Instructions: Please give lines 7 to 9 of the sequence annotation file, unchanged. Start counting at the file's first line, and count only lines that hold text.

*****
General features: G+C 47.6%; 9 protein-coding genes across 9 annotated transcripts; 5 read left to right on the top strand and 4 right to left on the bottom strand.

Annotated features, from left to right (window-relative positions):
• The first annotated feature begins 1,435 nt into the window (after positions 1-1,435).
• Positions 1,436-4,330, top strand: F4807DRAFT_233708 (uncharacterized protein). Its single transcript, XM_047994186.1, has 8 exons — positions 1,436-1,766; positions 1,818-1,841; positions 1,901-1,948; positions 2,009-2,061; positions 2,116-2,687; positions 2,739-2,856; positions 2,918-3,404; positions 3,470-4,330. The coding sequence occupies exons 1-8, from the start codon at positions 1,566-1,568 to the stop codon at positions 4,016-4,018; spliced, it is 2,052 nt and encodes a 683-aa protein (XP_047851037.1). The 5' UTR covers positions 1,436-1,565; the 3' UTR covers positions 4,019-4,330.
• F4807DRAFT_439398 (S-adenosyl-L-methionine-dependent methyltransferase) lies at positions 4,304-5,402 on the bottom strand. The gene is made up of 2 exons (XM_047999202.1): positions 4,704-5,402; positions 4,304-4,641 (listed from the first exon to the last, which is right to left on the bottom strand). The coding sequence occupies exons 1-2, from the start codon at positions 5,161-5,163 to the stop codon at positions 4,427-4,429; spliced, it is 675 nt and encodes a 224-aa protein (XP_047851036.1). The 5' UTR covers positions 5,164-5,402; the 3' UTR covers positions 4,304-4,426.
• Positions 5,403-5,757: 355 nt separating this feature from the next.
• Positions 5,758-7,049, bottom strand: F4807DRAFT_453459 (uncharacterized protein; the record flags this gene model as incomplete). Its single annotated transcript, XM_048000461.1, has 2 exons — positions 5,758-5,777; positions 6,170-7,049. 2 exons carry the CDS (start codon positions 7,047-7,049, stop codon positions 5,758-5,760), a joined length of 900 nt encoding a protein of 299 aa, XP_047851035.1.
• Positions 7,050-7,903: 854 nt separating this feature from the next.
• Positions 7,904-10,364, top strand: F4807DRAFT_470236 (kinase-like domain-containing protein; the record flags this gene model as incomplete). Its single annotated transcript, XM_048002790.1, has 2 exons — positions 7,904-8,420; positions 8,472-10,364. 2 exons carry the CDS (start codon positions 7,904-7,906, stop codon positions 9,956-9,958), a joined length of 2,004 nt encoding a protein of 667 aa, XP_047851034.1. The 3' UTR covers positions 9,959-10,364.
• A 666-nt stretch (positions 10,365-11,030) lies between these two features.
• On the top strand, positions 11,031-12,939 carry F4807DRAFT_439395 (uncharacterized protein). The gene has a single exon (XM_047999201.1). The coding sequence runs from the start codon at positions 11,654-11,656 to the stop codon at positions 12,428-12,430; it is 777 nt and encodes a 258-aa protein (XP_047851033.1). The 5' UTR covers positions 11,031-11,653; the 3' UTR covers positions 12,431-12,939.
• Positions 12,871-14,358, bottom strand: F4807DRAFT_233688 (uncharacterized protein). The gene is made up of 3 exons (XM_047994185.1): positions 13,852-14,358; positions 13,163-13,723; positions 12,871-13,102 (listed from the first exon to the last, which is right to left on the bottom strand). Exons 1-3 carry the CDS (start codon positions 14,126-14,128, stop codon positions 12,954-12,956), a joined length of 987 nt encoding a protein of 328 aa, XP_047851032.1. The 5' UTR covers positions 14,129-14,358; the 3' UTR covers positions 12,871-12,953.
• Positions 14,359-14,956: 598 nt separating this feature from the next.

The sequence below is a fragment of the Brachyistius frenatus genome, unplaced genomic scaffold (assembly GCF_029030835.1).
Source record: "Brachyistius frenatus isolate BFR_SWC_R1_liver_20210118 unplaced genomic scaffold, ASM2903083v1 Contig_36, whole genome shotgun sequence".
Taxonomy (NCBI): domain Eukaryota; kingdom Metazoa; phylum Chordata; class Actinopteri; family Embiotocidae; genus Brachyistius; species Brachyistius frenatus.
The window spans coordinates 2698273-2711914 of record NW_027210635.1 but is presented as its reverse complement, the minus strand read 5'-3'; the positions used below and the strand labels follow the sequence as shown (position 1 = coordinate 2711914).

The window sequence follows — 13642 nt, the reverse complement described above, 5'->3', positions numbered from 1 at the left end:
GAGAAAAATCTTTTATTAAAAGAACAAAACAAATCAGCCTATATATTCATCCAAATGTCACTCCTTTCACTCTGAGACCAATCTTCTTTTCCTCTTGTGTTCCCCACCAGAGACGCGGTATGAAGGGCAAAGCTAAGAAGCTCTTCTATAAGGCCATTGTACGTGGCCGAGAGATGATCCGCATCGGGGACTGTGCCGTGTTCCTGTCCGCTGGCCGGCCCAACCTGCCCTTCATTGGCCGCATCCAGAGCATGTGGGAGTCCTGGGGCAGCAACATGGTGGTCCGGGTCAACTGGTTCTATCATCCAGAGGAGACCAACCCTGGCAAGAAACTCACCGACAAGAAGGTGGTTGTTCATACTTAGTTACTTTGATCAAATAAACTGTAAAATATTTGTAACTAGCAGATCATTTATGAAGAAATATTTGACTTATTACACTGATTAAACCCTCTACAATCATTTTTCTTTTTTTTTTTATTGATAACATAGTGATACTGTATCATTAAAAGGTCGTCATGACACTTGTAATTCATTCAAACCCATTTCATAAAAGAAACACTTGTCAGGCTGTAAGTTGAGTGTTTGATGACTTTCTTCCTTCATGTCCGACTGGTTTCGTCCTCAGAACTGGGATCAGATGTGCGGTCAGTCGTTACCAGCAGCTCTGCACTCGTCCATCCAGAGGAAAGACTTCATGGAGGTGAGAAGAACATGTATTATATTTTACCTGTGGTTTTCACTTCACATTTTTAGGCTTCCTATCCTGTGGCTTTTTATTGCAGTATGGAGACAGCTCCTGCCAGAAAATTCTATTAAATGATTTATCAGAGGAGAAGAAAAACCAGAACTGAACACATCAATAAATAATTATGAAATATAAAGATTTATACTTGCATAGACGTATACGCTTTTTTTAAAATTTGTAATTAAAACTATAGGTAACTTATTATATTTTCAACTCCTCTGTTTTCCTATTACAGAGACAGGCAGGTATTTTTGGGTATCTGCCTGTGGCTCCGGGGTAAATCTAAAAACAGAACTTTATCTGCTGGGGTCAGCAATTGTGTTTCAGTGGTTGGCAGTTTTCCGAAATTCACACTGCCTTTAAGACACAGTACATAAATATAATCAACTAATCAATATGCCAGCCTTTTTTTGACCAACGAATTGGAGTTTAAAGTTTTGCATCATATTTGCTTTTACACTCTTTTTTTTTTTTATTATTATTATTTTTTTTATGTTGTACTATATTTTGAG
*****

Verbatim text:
• Positions 5,758-7,049, bottom strand: F4807DRAFT_453459 (uncharacterized protein; the record flags this gene model as incomplete). Its single annotated transcript, XM_048000461.1, has 2 exons — positions 5,758-5,777; positions 6,170-7,049. 2 exons carry the CDS (start codon positions 7,047-7,049, stop codon positions 5,758-5,760), a joined length of 900 nt encoding a protein of 299 aa, XP_047851035.1.
• Positions 7,050-7,903: 854 nt separating this feature from the next.
• Positions 7,904-10,364, top strand: F4807DRAFT_470236 (kinase-like domain-containing protein; the record flags this gene model as incomplete). Its single annotated transcript, XM_048002790.1, has 2 exons — positions 7,904-8,420; positions 8,472-10,364. 2 exons carry the CDS (start codon positions 7,904-7,906, stop codon positions 9,956-9,958), a joined length of 2,004 nt encoding a protein of 667 aa, XP_047851034.1. The 3' UTR covers positions 9,959-10,364.